For Chen Zidan, a 28-year-old insurance company worker in Shanghai, yesterday's temporary loss of service on WeChat was a "Black Monday".
After waking up, she found herself disconnected from the popular mobile communications app's server, through which she keeps in contact daily with more than 200 friends she has not seen for months.
Her anxiety rose when she lost track of her boyfriend in France, who had promised to post pictures taken on a trip to Italy on his personal page. WeChat is the only platform the couple uses to communicate.
"I feel isolated and lonely. There's not much to read during my half-hour subway ride to work. I feel lost and a bit frustrated," said Chen.
She is just one of the millions of Internet-savvy young people who have embraced social networking apps as an integral part of life.
Tencent Holdings, China's largest Internet company by market capitalisation and the developer of WeChat, confirmed that a hardware breakdown occurred at around 9:30 am.
The incident came as it struggled to deal with hordes of users unable to send individual or group messages or update their "friend circles",a function allowing them to share photos or information among their contacts.
Tencent's WeChat team said on its micro blog it was doing everything possible to fix the nationwide meltdown.
A company announcement in the afternoon said investigations suggested that a cable linking to the WeChat server was destroyed by ongoing construction projects, but that most users were able to access their accounts from noon.
The breakdown sparked an outcry from avid users. By January, the app had 30 million registered users after operating for only two years.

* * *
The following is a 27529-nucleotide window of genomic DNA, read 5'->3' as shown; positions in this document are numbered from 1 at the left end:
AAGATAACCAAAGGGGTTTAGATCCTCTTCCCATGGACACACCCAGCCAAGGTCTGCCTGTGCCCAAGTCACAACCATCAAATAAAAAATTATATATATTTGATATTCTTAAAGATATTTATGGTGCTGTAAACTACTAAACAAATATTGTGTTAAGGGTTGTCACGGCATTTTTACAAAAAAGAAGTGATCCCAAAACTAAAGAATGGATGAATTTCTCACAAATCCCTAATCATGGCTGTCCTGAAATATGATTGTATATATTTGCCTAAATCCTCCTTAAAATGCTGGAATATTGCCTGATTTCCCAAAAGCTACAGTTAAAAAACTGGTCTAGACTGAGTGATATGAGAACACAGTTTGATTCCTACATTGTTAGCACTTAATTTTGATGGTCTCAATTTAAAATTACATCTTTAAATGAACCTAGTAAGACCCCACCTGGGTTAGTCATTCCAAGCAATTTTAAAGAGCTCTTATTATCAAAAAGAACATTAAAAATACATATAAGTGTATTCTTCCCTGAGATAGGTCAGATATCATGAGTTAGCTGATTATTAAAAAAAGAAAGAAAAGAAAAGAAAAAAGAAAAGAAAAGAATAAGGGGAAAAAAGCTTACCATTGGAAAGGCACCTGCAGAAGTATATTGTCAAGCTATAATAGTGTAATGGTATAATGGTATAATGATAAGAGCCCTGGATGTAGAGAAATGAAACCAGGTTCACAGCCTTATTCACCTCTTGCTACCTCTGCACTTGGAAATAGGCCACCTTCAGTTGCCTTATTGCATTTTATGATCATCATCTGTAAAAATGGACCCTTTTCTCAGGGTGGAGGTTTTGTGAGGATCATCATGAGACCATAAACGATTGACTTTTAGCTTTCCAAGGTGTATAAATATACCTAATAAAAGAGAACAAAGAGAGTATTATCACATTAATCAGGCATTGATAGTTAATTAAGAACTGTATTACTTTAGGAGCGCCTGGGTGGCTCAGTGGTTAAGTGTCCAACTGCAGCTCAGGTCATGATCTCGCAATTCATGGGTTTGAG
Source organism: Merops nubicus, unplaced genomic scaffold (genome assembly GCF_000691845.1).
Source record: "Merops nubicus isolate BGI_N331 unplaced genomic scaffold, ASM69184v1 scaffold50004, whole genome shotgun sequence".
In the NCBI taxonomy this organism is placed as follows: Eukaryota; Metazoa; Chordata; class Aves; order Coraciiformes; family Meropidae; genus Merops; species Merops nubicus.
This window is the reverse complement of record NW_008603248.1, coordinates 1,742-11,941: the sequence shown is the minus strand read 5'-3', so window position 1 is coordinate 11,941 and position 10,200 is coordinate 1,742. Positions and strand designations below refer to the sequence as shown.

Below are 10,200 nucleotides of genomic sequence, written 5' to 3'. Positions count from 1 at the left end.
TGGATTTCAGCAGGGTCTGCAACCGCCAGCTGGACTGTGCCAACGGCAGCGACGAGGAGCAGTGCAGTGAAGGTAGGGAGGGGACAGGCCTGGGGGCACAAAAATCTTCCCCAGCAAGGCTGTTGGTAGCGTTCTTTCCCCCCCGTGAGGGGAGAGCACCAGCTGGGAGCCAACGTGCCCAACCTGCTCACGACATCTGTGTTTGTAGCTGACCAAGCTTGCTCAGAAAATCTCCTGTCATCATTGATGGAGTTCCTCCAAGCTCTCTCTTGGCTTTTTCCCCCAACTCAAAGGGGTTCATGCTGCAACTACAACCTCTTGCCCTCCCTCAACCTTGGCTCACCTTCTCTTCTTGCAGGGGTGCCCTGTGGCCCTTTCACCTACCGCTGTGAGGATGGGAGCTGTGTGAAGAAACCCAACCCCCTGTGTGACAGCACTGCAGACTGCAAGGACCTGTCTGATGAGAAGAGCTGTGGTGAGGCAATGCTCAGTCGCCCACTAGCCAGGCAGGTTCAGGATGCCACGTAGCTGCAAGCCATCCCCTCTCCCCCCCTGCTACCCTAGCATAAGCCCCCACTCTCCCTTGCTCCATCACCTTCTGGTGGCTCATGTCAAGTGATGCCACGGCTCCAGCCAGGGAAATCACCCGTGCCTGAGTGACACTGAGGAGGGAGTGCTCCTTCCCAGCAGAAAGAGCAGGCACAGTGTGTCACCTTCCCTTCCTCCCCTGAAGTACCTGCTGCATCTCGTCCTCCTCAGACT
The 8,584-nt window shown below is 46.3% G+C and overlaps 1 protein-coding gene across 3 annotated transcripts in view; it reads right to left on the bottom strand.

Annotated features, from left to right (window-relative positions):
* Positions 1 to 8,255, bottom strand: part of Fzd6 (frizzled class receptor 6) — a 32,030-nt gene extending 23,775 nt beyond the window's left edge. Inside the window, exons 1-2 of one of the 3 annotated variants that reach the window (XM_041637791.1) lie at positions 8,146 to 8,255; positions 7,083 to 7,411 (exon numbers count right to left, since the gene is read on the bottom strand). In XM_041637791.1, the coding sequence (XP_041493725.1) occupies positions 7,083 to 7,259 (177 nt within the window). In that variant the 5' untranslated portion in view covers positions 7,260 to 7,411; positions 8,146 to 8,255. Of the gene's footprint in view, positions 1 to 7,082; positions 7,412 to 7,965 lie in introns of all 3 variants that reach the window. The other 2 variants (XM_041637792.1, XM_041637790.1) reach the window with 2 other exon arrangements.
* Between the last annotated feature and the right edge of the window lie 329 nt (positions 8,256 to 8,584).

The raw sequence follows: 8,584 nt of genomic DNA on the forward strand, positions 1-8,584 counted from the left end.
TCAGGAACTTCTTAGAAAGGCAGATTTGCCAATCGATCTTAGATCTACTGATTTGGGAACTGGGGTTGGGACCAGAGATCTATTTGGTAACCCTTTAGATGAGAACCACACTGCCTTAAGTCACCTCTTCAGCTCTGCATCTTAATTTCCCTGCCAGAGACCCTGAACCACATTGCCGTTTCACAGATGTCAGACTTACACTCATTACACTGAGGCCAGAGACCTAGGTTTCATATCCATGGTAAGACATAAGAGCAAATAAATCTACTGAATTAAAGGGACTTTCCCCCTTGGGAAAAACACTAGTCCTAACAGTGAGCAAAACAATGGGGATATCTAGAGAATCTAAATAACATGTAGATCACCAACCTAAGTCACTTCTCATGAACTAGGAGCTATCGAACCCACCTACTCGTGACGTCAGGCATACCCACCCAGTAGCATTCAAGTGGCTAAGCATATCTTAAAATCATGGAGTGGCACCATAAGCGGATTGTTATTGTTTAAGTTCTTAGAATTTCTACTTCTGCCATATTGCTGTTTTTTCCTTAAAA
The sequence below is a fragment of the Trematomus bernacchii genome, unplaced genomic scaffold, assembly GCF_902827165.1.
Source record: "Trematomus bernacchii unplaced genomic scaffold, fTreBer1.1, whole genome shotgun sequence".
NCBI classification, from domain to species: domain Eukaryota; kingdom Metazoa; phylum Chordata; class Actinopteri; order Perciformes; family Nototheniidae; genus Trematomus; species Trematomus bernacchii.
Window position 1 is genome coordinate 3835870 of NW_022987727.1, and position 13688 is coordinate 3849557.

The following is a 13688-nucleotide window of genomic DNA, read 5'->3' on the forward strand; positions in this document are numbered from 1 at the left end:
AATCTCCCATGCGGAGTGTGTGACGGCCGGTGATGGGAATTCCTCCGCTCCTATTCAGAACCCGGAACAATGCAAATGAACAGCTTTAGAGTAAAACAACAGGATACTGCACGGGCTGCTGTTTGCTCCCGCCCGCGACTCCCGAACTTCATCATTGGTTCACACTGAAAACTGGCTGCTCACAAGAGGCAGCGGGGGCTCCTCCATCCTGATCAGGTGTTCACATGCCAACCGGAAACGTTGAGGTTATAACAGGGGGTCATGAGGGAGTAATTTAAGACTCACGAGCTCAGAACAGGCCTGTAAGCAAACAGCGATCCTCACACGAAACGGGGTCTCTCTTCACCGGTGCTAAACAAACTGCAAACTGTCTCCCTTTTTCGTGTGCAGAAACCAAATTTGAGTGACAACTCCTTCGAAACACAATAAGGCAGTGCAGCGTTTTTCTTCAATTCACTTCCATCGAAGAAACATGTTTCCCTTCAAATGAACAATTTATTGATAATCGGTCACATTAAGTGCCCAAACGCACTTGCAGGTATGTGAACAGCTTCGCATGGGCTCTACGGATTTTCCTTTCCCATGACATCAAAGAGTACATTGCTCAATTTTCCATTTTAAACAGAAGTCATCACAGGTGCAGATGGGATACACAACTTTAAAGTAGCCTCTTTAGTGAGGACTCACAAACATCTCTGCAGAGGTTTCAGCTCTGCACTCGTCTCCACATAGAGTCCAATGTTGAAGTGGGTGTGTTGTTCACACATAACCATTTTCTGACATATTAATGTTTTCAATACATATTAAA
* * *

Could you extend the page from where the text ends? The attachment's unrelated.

Zhang Jingfei, a university graduate in Henan province, said: "I kept refreshing my friend circle page almost once every three minutes. My mind went blank when I lost my personal page."
Zhang said she relies heavily on WeChat, as it allows users to leave voice messages, communicate with friends in real time or have video-conferencing contacts.
Mobile messaging apps have gained in popularity over traditional telecom services.
The country's top telecom operator, China Mobile, has signaled a clear shift from traditional voice and message business to data traffic management, company head Xi Guohua said last month.
According to the company, in the first five months of this year its wireless data revenue rose by 61 per cent year-on-year, while voice-service sales dropped by 2.4 per cent.
People become upset over any interruption in service, with many mobile phone users opting for the fast and free messaging services.
Being hyper-connected is a point of pride for aspiring white-collar workers. However, for many it goes beyond increasing their sense of self-worth to being vital to do their jobs.
Tao Weishuo, a university staff member responsible for student affairs in Shanghai, said he uses WeChat's group messaging functions to send notices to more than 100 students in the fastest way.
Experts say mobile phone dependency is a growing phenomenon, if not a problem.
A poll conducted by Tencent in October found that people compulsively check their mobiles when commuting to work, during pre-dinner drinks, in the middle of the night and even when using the bathroom.
But Guan Herong, social media director of online advertisement-tracker AdMaster, said social networking apps may distract workers.
"The bombardment of information from smartphones causes people to prune e-mails of important content and sacrifice time and energy that would otherwise be spent on important tasks," he said.
Jian Fang, general manager of mobile advertisements at digital advertising company hdtMedia, said while such apps enable people to keep up with their jobs, colleagues and friends in real time, becoming addicted to the devices indicates anxiety about the future.
"When you post something on your personal page, you keep refreshing it to see how many people have commented or forwarded it. That's the kind of influence you wish to exert on the external world," she said.